More stuff is hand soldered than you might imagine in places where the labor rate is low. A factory one of my customers used in China had a whole manual assembly line right next to the more automated pick and place and reflow line.

Again, it is highly unlikely what you heard is due to a part needing to be hand soldered due just to the part itself. A assembler may have said they "need" to hand solder a particular part, but that was due to their process and tradeoffs, not inherent to the part.

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  • \$\begingroup\$ I think this answer adds the most information, therefore accepted. The others are good though! \$\endgroup\$ – Cybergibbons Mar 10 '13 at 9:48
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I can think of a few realistic situations that could have been distorted just slightly to get someone thinking there's SMT parts that can't take automated soldering:

  • An old part (SMT or through-hole) designed for tin-lead solder process might not be able to take the heat of a lead-free solder process.

  • Some SMT parts might require reflow soldering rather than wave. Or wave might require an added process step (and added expense) of gluing them down to the board to avoid the wave washing them away.

  • Some parts can't be aqueous washed. This can make them incompatible with some solder processes, although "no-clean" is more common nowadays. The only case I've run into was a through-hole transformer, but I could imagine it happening with an SMT transformer, relay, or switch.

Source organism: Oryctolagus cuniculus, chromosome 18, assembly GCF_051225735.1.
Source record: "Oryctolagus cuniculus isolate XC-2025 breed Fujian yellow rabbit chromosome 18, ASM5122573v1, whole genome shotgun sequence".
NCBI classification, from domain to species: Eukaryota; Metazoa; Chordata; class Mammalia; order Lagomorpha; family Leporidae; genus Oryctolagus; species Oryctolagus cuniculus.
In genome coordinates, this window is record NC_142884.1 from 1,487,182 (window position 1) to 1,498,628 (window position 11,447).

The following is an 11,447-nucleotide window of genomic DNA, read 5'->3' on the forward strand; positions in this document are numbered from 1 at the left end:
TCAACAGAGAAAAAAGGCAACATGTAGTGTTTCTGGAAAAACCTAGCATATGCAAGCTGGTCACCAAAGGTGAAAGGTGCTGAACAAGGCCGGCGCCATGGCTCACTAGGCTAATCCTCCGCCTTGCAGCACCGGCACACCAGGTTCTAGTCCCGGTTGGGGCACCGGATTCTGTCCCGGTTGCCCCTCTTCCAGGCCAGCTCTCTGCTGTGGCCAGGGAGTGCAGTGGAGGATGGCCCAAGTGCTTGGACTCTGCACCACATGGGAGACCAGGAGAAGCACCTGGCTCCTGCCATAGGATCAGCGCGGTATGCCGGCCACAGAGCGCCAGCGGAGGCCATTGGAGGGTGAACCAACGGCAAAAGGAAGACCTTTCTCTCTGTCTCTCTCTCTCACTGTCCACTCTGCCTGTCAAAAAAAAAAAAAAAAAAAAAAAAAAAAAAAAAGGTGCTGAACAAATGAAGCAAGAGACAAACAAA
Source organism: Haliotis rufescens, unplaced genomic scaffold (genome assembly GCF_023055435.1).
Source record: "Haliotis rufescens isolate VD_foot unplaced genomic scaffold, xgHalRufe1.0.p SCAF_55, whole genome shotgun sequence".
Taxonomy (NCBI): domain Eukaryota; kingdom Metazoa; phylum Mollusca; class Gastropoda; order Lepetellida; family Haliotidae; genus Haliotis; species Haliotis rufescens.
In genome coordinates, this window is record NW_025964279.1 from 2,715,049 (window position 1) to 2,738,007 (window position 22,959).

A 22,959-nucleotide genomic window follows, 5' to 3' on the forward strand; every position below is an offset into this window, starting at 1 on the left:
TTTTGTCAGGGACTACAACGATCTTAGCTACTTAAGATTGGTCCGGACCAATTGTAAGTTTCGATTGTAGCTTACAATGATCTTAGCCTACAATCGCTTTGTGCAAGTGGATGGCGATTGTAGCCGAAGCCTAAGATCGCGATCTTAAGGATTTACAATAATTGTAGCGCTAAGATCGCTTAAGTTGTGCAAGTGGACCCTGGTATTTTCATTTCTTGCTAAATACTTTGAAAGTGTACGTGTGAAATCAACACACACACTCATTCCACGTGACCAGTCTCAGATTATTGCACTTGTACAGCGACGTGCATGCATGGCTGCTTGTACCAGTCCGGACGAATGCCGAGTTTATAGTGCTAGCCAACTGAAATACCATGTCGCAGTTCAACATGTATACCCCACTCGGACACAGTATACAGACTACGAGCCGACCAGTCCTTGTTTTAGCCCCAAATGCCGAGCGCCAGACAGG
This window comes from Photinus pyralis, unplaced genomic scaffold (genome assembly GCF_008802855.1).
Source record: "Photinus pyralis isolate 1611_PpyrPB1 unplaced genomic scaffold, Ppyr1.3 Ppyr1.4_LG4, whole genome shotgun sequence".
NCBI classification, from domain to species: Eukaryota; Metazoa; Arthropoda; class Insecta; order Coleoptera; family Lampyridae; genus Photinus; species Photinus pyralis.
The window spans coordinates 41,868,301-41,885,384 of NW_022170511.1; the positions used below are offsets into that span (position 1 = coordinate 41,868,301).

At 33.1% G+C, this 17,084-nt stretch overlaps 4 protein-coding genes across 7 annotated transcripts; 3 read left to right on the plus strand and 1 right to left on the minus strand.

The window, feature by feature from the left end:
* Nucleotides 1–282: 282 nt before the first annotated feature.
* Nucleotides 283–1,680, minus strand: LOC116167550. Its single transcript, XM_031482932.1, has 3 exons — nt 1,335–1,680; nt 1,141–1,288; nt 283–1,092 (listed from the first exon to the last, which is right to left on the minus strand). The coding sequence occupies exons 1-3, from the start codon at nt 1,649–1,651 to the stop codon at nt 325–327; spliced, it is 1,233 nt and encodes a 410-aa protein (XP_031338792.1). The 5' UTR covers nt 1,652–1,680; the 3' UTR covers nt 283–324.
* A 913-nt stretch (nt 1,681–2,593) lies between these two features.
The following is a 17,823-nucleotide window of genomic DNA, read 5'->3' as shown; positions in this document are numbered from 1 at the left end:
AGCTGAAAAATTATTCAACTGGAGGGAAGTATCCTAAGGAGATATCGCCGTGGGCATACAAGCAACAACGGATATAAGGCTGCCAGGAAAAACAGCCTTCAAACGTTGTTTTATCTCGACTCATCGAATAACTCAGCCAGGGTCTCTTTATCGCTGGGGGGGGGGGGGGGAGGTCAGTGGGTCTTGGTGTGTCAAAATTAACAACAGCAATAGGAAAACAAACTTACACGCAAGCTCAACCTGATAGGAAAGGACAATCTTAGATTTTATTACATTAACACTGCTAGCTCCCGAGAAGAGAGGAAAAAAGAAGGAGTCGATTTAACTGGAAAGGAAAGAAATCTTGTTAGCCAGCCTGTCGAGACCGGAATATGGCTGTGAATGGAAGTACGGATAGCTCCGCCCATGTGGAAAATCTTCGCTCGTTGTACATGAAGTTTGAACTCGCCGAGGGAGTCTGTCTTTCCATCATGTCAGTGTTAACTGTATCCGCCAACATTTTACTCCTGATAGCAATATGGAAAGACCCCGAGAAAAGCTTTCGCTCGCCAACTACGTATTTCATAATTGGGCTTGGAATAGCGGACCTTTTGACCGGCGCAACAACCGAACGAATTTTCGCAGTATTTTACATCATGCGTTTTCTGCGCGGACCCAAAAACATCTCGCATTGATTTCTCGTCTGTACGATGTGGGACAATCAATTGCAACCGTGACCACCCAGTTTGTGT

Someone who'd had to change a design because of one of these situations might only remember, a few years later, that there are SMT parts that aren't compatible with automated soldering.

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At my employer, more TH parts are hand-stuffed than SMT parts. In general, the industry is trying to make PCB assembly more automated, not less automated.

It is common to have over 1,000 parts on a PCB these days, and hand-stuffing those would be very labor intensive, error prone, and expensive. If a PCB with 1,000 parts was stuffed by hand, and it took 5 seconds per component (I'm very optimistic), then that PCB would take 1 hour 23 minutes to stuff. It it took a more reasonable 15 to 60 seconds per component then things look even more unreasonable at 4 to 17 hours.

To make things more interesting, parts like BGA's, QFN's, 0402's, and 0201's are more reliably soldered down with an automated process than when hand soldered.

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Heat limitations are solved in several ways. By cold air or covered dry ice beds. Automation should be using a dry refrigerated cold box. Fans circulate the cold air through the box from two ends. One end sends cold air as the other circulates it back to refrigerate and blow again. Then blows direct cold across the circuit boards components. The automation line lays the board made to rest onto the cold air box opening with rubber seal grommets to rest the circuit boards. Soldered behind the board from top. Problem solved. They used this at Texas Instruments in the 1970's through 1980's. It will require a climate controlled automation area though so condensation won't become a problem.